This week, one part of the Mickelson video in particular has generated some discussion: Mickelson asks Romney about the end-times, and about whether he believes the Second Coming of Christ will happen in Missouri. In the video, Romney tells Mickelson that, no, the LDS Church teaches (as do evangelical churches) that the Second Coming will happen in Jerusalem. He then goes on to explain, rather clumsily and without much detail, “what the church” teaches about this.

Mickelson seemed inspired to broach the topic by an interview Romney gave to George Stephanopoulos. Here’s part of that transcript:

George Stephanopoulos: In your faith, if I understand it correctly, it teaches that Jesus will return probably to the United States and reign on Earth for 1,000 years. And I wonder how that would be viewed in the Muslim world. Have you thought about how the Muslim world will react to that and whether it would make it more difficult, if you were present, to build alliances with the Muslim world?

Former Gov. Mitt Romney, R-Mass.: Well, I’m not a spokesman for my church. I’m not running for pastor in chief. I’m running for commander in chief. So the best place to go for my church’s doctrines would be my church.

Stephanopoulos: But I’m talking about how they will take it, how they will perceive it.

Romney: I understand, but that doesn’t happen to be a doctrine of my church. Our belief is just as it says in the Bible, that the messiah will come to Jerusalem, stand on the Mount of Olives and that the Mount of Olives will be the place for the great gathering and so forth. It’s the same as the other Christian tradition. But that being said, how do Muslims feel about Christian doctrines? They don’t agree with them. There are differences between doctrines of churches. But the values at the core of the Christian faith, the Jewish faith and many other religions are very, very similar. And it’s that common basis that we have to support and find ability to draw people to rather than to point out the differences between our faiths. The differences are less pronounced than the common base that can lead to the peace and the acceptability and the brother and sisterhood of humankind.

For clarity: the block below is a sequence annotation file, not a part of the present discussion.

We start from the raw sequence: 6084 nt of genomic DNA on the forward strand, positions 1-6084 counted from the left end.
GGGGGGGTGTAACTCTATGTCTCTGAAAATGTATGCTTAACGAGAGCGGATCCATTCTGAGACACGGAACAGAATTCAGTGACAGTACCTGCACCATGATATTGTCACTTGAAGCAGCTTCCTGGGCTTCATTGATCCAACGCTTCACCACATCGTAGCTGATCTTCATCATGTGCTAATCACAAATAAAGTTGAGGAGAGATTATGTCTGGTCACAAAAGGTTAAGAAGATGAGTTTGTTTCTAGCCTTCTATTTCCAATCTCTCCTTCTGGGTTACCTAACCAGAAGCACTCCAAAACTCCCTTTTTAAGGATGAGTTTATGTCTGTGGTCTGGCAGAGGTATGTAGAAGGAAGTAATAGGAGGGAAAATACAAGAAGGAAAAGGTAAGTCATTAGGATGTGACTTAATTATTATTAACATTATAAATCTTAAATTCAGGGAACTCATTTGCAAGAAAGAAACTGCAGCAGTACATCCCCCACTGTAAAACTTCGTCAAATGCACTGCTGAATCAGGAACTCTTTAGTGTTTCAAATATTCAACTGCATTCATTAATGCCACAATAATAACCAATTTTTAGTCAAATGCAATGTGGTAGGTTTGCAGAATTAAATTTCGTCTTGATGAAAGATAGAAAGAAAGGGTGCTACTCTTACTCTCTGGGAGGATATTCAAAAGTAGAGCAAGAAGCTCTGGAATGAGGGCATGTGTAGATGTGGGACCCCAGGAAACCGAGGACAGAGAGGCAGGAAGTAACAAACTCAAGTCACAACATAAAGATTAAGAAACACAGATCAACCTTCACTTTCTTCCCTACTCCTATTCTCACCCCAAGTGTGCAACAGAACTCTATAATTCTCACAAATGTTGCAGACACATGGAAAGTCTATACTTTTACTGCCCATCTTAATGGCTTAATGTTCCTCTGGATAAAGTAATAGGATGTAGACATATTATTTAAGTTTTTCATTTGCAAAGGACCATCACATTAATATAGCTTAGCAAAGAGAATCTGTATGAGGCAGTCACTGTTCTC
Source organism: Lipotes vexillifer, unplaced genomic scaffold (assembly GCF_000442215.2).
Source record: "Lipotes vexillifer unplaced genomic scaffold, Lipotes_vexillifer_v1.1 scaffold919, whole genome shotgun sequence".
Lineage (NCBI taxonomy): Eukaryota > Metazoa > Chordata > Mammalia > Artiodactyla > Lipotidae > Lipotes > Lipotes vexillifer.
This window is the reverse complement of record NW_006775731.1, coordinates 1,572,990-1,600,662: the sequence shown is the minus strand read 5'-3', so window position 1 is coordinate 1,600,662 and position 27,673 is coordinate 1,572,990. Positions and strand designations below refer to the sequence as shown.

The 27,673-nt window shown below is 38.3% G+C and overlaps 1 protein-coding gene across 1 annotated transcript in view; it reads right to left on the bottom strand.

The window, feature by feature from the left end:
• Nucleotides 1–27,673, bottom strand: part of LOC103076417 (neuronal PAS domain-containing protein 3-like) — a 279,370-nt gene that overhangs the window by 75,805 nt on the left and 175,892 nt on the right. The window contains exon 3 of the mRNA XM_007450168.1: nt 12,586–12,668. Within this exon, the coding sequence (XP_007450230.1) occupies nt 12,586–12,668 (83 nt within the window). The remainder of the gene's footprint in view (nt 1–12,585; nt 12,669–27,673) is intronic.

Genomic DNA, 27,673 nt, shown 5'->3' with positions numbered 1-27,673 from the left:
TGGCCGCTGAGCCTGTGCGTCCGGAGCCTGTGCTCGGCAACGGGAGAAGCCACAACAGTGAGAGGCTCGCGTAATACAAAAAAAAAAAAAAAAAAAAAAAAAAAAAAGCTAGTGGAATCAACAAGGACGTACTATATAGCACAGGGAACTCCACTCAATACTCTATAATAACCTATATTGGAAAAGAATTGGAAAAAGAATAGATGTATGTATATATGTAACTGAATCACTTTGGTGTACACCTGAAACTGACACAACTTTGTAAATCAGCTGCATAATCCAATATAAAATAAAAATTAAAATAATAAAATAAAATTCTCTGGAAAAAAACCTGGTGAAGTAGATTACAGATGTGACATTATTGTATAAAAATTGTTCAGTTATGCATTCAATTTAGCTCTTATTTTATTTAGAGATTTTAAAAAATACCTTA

Stephanopoulos: But your church does teach that Jesus will reign on Earth for the millennium, right?

Romney: Yes.

Mickelson asks Romney whether, contrary to what he told Stephanopoulos, he believes the Second Coming will take place in Missouri. After mentioning that a Skousen book explains LDS teaching on this, Romney seems either unwilling or at a loss to go into too much detail. Romney adds:

Christ appears, it’s throughout the Bible, Christ appears in Jerusalem, splits the Mount of Olives, to stop the war that’s coming in to kill all the Jews, it’s—our church believes that. That’s where the coming and glory of Christ occurs. We also believe that over the 1000 years that follows, the millenium, he will reign from two places, that the law will come forward from one place, from Missouri, the other will be in Jerusalem. Back to abortion.